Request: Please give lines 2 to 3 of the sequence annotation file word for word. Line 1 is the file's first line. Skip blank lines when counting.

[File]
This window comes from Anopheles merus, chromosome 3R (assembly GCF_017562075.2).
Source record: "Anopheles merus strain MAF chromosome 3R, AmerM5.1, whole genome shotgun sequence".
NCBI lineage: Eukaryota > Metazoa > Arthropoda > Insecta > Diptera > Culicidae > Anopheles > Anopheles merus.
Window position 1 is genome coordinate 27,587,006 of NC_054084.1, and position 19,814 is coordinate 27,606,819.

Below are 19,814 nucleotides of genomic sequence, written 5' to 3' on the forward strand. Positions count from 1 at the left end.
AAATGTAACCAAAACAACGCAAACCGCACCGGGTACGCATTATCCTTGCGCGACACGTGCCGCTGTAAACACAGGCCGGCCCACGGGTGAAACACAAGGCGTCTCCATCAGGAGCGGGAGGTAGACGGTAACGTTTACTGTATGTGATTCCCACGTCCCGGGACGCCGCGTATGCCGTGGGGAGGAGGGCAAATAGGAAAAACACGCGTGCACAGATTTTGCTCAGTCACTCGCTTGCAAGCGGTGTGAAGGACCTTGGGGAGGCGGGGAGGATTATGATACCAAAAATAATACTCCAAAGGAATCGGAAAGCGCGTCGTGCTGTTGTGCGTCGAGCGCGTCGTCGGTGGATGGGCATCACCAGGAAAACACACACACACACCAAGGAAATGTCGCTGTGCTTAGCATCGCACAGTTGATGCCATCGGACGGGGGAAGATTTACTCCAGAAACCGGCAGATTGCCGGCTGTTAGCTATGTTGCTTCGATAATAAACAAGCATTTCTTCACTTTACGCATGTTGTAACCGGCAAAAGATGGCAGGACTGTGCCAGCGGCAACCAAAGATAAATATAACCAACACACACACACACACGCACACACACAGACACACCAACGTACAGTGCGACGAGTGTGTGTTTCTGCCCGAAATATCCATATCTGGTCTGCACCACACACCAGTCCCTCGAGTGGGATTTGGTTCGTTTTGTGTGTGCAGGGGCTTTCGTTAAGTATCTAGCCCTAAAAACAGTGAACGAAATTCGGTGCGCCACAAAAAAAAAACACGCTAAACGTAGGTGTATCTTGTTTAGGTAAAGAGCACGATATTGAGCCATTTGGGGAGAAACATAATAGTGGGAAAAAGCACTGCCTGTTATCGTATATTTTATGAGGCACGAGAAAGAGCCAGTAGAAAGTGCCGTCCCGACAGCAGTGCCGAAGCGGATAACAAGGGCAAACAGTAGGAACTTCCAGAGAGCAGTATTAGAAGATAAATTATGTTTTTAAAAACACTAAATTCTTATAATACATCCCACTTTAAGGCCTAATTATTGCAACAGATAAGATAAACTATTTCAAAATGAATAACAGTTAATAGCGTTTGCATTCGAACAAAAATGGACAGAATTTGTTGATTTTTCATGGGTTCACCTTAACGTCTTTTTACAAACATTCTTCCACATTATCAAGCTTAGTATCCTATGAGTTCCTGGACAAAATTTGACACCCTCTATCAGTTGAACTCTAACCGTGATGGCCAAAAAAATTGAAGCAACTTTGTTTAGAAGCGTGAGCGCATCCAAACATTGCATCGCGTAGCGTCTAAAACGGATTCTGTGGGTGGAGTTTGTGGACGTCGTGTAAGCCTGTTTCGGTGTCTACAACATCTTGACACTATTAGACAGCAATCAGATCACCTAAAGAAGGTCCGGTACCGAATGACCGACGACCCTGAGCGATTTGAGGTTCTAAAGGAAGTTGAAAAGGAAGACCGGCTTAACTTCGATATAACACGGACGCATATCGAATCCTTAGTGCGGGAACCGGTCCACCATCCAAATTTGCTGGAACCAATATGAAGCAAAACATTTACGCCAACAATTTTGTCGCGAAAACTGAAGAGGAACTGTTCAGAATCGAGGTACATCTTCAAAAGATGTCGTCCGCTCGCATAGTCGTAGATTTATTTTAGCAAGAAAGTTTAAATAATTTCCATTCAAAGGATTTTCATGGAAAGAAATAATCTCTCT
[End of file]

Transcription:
Source record: "Anopheles merus strain MAF chromosome 3R, AmerM5.1, whole genome shotgun sequence".
NCBI lineage: Eukaryota > Metazoa > Arthropoda > Insecta > Diptera > Culicidae > Anopheles > Anopheles merus.